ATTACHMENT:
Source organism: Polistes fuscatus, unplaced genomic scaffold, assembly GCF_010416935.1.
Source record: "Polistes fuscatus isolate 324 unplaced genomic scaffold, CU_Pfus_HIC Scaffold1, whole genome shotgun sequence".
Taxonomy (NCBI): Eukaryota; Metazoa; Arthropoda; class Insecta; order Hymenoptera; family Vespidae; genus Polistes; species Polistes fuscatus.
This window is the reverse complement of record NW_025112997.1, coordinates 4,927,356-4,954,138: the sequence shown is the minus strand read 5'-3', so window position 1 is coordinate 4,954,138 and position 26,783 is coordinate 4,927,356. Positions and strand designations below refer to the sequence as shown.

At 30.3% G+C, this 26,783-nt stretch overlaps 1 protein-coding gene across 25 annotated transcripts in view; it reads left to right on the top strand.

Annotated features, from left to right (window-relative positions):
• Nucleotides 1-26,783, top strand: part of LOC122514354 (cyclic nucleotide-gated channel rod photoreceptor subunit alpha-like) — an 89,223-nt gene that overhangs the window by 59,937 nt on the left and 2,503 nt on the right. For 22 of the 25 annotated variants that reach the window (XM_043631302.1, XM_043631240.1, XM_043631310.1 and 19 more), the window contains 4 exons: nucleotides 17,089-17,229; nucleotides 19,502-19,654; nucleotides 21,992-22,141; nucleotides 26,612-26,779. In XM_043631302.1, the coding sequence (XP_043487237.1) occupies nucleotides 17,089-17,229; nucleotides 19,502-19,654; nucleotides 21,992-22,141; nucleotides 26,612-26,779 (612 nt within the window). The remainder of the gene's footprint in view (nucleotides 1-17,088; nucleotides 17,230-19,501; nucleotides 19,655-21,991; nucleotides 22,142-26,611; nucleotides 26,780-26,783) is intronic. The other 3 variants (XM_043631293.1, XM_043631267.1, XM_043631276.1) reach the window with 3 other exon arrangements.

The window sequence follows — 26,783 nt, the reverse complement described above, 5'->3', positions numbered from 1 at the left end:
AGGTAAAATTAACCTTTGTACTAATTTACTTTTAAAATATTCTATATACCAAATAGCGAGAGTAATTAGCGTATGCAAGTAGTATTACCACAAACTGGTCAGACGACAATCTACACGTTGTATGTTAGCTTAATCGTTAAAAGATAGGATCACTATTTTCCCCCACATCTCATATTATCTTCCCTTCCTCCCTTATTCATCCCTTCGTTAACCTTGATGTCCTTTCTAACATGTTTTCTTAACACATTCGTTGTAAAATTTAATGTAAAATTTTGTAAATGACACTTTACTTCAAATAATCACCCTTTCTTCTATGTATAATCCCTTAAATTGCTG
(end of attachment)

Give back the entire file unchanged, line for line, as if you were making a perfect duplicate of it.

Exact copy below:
Source organism: Polistes fuscatus, unplaced genomic scaffold, assembly GCF_010416935.1.
Source record: "Polistes fuscatus isolate 324 unplaced genomic scaffold, CU_Pfus_HIC Scaffold1, whole genome shotgun sequence".
Taxonomy (NCBI): Eukaryota; Metazoa; Arthropoda; class Insecta; order Hymenoptera; family Vespidae; genus Polistes; species Polistes fuscatus.
This window is the reverse complement of record NW_025112997.1, coordinates 4,927,356-4,954,138: the sequence shown is the minus strand read 5'-3', so window position 1 is coordinate 4,954,138 and position 26,783 is coordinate 4,927,356. Positions and strand designations below refer to the sequence as shown.

At 30.3% G+C, this 26,783-nt stretch overlaps 1 protein-coding gene across 25 annotated transcripts in view; it reads left to right on the top strand.

Annotated features, from left to right (window-relative positions):
• Nucleotides 1-26,783, top strand: part of LOC122514354 (cyclic nucleotide-gated channel rod photoreceptor subunit alpha-like) — an 89,223-nt gene that overhangs the window by 59,937 nt on the left and 2,503 nt on the right. For 22 of the 25 annotated variants that reach the window (XM_043631302.1, XM_043631240.1, XM_043631310.1 and 19 more), the window contains 4 exons: nucleotides 17,089-17,229; nucleotides 19,502-19,654; nucleotides 21,992-22,141; nucleotides 26,612-26,779. In XM_043631302.1, the coding sequence (XP_043487237.1) occupies nucleotides 17,089-17,229; nucleotides 19,502-19,654; nucleotides 21,992-22,141; nucleotides 26,612-26,779 (612 nt within the window). The remainder of the gene's footprint in view (nucleotides 1-17,088; nucleotides 17,230-19,501; nucleotides 19,655-21,991; nucleotides 22,142-26,611; nucleotides 26,780-26,783) is intronic. The other 3 variants (XM_043631293.1, XM_043631267.1, XM_043631276.1) reach the window with 3 other exon arrangements.

The window sequence follows — 26,783 nt, the reverse complement described above, 5'->3', positions numbered from 1 at the left end:
AGGTAAAATTAACCTTTGTACTAATTTACTTTTAAAATATTCTATATACCAAATAGCGAGAGTAATTAGCGTATGCAAGTAGTATTACCACAAACTGGTCAGACGACAATCTACACGTTGTATGTTAGCTTAATCGTTAAAAGATAGGATCACTATTTTCCCCCACATCTCATATTATCTTCCCTTCCTCCCTTATTCATCCCTTCGTTAACCTTGATGTCCTTTCTAACATGTTTTCTTAACACATTCGTTGTAAAATTTAATGTAAAATTTTGTAAATGACACTTTACTTCAAATAATCACCCTTTCTTCTATGTATAATCCCTTAAATTGCTG